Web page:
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Why High-Volatility Games Make Sense for some Low-Limit Bettors17 May 2006
A simple relationship gives an upper bound on the chance of a bankroll reaching
some peak before falling to a designated low point. It's the low divided by
the high value. So, the chance of leaving with $500 before losing $200 is no
better than 200/500 or 40 percent. This is a helpful rule of thumb if you set
win goals and loss limits for your gambling. Or, if you say to yourself, "I
started with x and now I have y. I had only x/y percent chance of getting this
far before scraping the bottom of my fanny pack. Maybe I should stop rather
than push my luck any further."
The probability of surviving on a specified stake for a desired number of coups is a function of the edge held by the house and the average jump a bankroll takes up or down during a round. The jump depends on bet size and the characteristic volatility of the game. The critical factor is bet size times the "standard deviation" the latter being a measure of the volatility expressed in terms of equivalent number of units wagered.
To put an upper bound on chance of survival, assume a game with no edge. Say
you either won even money or lost such that standard deviation would be equal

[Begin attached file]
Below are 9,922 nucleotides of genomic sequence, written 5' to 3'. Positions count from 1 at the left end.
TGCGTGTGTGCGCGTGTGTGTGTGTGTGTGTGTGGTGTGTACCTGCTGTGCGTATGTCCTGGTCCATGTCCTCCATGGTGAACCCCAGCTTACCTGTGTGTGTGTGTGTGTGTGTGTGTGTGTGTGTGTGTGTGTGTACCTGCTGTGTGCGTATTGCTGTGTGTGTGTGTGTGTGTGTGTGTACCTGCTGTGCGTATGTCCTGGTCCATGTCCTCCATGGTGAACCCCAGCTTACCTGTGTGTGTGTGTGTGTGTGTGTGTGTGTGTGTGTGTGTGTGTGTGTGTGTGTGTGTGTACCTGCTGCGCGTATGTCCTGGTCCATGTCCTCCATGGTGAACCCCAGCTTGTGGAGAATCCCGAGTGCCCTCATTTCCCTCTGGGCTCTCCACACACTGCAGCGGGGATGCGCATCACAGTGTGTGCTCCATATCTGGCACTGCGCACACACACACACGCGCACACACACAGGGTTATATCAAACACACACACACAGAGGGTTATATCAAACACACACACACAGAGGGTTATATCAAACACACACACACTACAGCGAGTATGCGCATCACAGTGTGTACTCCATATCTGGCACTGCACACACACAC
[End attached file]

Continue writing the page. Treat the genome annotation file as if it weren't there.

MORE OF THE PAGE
to one bet, your bust-out bankroll is $200, and you want to stay in action for
at least 500 coups. At $5 per round, your chance of survival is 93 percent.
At $10 it's 63 percent. Were the standard deviation equal to two bets, because
of steeper but less frequent payoffs, risking $5 per round would put your chance
of survival at 63 percent while $10 wagers would cut it to 34 percent. At a
standard deviation of four bets, $5 wagers would also put you at 34 percent.
Chances of staying in action for 500 coups,
You can draw two relevant conclusions from the data. First, if your main concern is getting lots of action for your money, make small bets in games with low volatility payoff multiples equal or close to 1-to-1; this strategy typically gives you a good shot at a modest payday but won't send you home in a limo. Second, the more you bet or the greater the volatility, presumably because you'll only be content with a hefty haul, the less the likelihood that any given stake will get you through the cold streaks; however, players hell bent on leather to hit the mother lode have better chances of outriding those inevitable downswings by wagering low in games with high volatility than conversely.
Good gamblers understand the trade-offs and make them wisely. As the beloved bard, Sumner A Ingmark, poignantly penned:
If wagering big makes you feel like a hero,
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